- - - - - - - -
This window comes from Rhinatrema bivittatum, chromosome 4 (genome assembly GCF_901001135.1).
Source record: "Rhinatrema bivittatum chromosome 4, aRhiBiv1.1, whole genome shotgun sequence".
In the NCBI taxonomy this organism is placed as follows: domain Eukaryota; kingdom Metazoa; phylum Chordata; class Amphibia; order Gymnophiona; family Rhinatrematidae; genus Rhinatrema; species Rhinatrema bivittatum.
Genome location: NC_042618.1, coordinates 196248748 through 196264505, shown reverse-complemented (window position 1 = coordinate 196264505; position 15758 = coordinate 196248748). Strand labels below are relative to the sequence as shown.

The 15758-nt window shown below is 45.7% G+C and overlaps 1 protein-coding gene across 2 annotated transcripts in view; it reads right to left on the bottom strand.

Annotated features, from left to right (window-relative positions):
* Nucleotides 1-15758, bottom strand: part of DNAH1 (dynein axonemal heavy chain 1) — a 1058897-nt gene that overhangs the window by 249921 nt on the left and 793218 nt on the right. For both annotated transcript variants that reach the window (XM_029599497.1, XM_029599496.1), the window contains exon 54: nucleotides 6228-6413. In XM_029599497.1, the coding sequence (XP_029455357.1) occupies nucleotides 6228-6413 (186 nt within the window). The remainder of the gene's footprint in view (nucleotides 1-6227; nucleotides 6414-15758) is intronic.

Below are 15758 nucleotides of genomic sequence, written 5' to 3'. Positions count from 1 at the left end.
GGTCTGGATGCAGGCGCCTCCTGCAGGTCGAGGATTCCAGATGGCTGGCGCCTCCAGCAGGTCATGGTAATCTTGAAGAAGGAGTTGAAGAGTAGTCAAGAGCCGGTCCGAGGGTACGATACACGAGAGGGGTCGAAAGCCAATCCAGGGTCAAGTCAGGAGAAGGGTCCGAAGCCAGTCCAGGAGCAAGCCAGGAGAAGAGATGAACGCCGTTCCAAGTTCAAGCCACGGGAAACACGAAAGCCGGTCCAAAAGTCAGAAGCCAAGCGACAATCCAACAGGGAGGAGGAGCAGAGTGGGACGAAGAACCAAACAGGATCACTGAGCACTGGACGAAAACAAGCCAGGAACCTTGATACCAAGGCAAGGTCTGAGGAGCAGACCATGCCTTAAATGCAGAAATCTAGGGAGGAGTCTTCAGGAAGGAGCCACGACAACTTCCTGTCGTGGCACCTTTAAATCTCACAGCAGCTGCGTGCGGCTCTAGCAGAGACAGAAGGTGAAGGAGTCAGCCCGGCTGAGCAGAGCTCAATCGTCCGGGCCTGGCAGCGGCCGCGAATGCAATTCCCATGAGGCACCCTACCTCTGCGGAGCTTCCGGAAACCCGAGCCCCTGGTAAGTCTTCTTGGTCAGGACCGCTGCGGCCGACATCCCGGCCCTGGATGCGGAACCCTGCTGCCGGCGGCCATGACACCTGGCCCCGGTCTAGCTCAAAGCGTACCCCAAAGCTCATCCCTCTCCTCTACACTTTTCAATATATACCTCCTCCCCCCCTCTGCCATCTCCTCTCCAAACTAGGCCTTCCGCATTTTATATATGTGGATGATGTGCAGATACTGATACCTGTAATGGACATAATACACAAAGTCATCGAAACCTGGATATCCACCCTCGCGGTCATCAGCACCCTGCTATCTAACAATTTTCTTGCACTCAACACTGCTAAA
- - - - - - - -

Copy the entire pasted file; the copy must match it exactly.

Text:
This window comes from Rhinatrema bivittatum, chromosome 4 (genome assembly GCF_901001135.1).
Source record: "Rhinatrema bivittatum chromosome 4, aRhiBiv1.1, whole genome shotgun sequence".
In the NCBI taxonomy this organism is placed as follows: domain Eukaryota; kingdom Metazoa; phylum Chordata; class Amphibia; order Gymnophiona; family Rhinatrematidae; genus Rhinatrema; species Rhinatrema bivittatum.
Genome location: NC_042618.1, coordinates 196248748 through 196264505, shown reverse-complemented (window position 1 = coordinate 196264505; position 15758 = coordinate 196248748). Strand labels below are relative to the sequence as shown.

The 15758-nt window shown below is 45.7% G+C and overlaps 1 protein-coding gene across 2 annotated transcripts in view; it reads right to left on the bottom strand.

Annotated features, from left to right (window-relative positions):
* Nucleotides 1-15758, bottom strand: part of DNAH1 (dynein axonemal heavy chain 1) — a 1058897-nt gene that overhangs the window by 249921 nt on the left and 793218 nt on the right. For both annotated transcript variants that reach the window (XM_029599497.1, XM_029599496.1), the window contains exon 54: nucleotides 6228-6413. In XM_029599497.1, the coding sequence (XP_029455357.1) occupies nucleotides 6228-6413 (186 nt within the window). The remainder of the gene's footprint in view (nucleotides 1-6227; nucleotides 6414-15758) is intronic.

Below are 15758 nucleotides of genomic sequence, written 5' to 3'. Positions count from 1 at the left end.
GGTCTGGATGCAGGCGCCTCCTGCAGGTCGAGGATTCCAGATGGCTGGCGCCTCCAGCAGGTCATGGTAATCTTGAAGAAGGAGTTGAAGAGTAGTCAAGAGCCGGTCCGAGGGTACGATACACGAGAGGGGTCGAAAGCCAATCCAGGGTCAAGTCAGGAGAAGGGTCCGAAGCCAGTCCAGGAGCAAGCCAGGAGAAGAGATGAACGCCGTTCCAAGTTCAAGCCACGGGAAACACGAAAGCCGGTCCAAAAGTCAGAAGCCAAGCGACAATCCAACAGGGAGGAGGAGCAGAGTGGGACGAAGAACCAAACAGGATCACTGAGCACTGGACGAAAACAAGCCAGGAACCTTGATACCAAGGCAAGGTCTGAGGAGCAGACCATGCCTTAAATGCAGAAATCTAGGGAGGAGTCTTCAGGAAGGAGCCACGACAACTTCCTGTCGTGGCACCTTTAAATCTCACAGCAGCTGCGTGCGGCTCTAGCAGAGACAGAAGGTGAAGGAGTCAGCCCGGCTGAGCAGAGCTCAATCGTCCGGGCCTGGCAGCGGCCGCGAATGCAATTCCCATGAGGCACCCTACCTCTGCGGAGCTTCCGGAAACCCGAGCCCCTGGTAAGTCTTCTTGGTCAGGACCGCTGCGGCCGACATCCCGGCCCTGGATGCGGAACCCTGCTGCCGGCGGCCATGACACCTGGCCCCGGTCTAGCTCAAAGCGTACCCCAAAGCTCATCCCTCTCCTCTACACTTTTCAATATATACCTCCTCCCCCCCTCTGCCATCTCCTCTCCAAACTAGGCCTTCCGCATTTTATATATGTGGATGATGTGCAGATACTGATACCTGTAATGGACATAATACACAAAGTCATCGAAACCTGGATATCCACCCTCGCGGTCATCAGCACCCTGCTATCTAACAATTTTCTTGCACTCAACACTGCTAAA